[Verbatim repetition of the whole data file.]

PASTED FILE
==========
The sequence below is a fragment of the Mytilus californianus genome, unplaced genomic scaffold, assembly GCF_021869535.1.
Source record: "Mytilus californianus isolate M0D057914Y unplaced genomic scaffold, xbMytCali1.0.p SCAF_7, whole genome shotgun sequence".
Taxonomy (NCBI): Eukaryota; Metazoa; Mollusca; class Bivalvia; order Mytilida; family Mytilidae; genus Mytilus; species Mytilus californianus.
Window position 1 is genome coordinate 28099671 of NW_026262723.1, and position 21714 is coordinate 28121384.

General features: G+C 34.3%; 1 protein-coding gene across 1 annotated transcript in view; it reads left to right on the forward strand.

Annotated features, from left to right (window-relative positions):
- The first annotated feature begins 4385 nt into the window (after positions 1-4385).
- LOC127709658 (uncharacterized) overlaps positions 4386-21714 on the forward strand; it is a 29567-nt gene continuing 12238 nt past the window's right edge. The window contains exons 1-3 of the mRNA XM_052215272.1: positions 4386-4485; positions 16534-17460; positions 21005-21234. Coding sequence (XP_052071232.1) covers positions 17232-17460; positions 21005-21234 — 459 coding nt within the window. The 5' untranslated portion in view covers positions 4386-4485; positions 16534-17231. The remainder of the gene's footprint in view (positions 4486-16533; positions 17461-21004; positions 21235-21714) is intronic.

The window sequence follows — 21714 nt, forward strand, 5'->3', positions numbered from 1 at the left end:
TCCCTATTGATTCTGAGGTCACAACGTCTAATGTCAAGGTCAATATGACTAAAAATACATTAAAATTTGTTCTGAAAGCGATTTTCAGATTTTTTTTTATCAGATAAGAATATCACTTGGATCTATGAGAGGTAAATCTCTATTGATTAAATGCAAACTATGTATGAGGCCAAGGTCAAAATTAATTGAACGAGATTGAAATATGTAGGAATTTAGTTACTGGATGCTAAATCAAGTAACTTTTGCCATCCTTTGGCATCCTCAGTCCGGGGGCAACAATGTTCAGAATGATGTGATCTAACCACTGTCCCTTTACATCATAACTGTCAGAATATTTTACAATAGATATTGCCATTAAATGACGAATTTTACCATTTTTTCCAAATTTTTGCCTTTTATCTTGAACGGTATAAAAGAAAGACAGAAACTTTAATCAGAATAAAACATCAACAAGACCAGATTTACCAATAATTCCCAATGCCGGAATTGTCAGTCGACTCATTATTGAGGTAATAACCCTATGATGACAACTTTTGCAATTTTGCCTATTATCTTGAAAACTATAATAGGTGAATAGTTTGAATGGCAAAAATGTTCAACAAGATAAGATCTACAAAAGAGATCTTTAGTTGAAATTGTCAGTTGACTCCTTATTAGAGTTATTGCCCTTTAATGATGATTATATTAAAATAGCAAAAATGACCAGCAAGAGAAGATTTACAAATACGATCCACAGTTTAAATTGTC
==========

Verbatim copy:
The sequence below is a fragment of the Mytilus californianus genome, unplaced genomic scaffold, assembly GCF_021869535.1.
Source record: "Mytilus californianus isolate M0D057914Y unplaced genomic scaffold, xbMytCali1.0.p SCAF_7, whole genome shotgun sequence".
Taxonomy (NCBI): Eukaryota; Metazoa; Mollusca; class Bivalvia; order Mytilida; family Mytilidae; genus Mytilus; species Mytilus californianus.
Window position 1 is genome coordinate 28099671 of NW_026262723.1, and position 21714 is coordinate 28121384.

General features: G+C 34.3%; 1 protein-coding gene across 1 annotated transcript in view; it reads left to right on the forward strand.

Annotated features, from left to right (window-relative positions):
- The first annotated feature begins 4385 nt into the window (after positions 1-4385).
- LOC127709658 (uncharacterized) overlaps positions 4386-21714 on the forward strand; it is a 29567-nt gene continuing 12238 nt past the window's right edge. The window contains exons 1-3 of the mRNA XM_052215272.1: positions 4386-4485; positions 16534-17460; positions 21005-21234. Coding sequence (XP_052071232.1) covers positions 17232-17460; positions 21005-21234 — 459 coding nt within the window. The 5' untranslated portion in view covers positions 4386-4485; positions 16534-17231. The remainder of the gene's footprint in view (positions 4486-16533; positions 17461-21004; positions 21235-21714) is intronic.

The window sequence follows — 21714 nt, forward strand, 5'->3', positions numbered from 1 at the left end:
TCCCTATTGATTCTGAGGTCACAACGTCTAATGTCAAGGTCAATATGACTAAAAATACATTAAAATTTGTTCTGAAAGCGATTTTCAGATTTTTTTTTATCAGATAAGAATATCACTTGGATCTATGAGAGGTAAATCTCTATTGATTAAATGCAAACTATGTATGAGGCCAAGGTCAAAATTAATTGAACGAGATTGAAATATGTAGGAATTTAGTTACTGGATGCTAAATCAAGTAACTTTTGCCATCCTTTGGCATCCTCAGTCCGGGGGCAACAATGTTCAGAATGATGTGATCTAACCACTGTCCCTTTACATCATAACTGTCAGAATATTTTACAATAGATATTGCCATTAAATGACGAATTTTACCATTTTTTCCAAATTTTTGCCTTTTATCTTGAACGGTATAAAAGAAAGACAGAAACTTTAATCAGAATAAAACATCAACAAGACCAGATTTACCAATAATTCCCAATGCCGGAATTGTCAGTCGACTCATTATTGAGGTAATAACCCTATGATGACAACTTTTGCAATTTTGCCTATTATCTTGAAAACTATAATAGGTGAATAGTTTGAATGGCAAAAATGTTCAACAAGATAAGATCTACAAAAGAGATCTTTAGTTGAAATTGTCAGTTGACTCCTTATTAGAGTTATTGCCCTTTAATGATGATTATATTAAAATAGCAAAAATGACCAGCAAGAGAAGATTTACAAATACGATCCACAGTTTAAATTGTC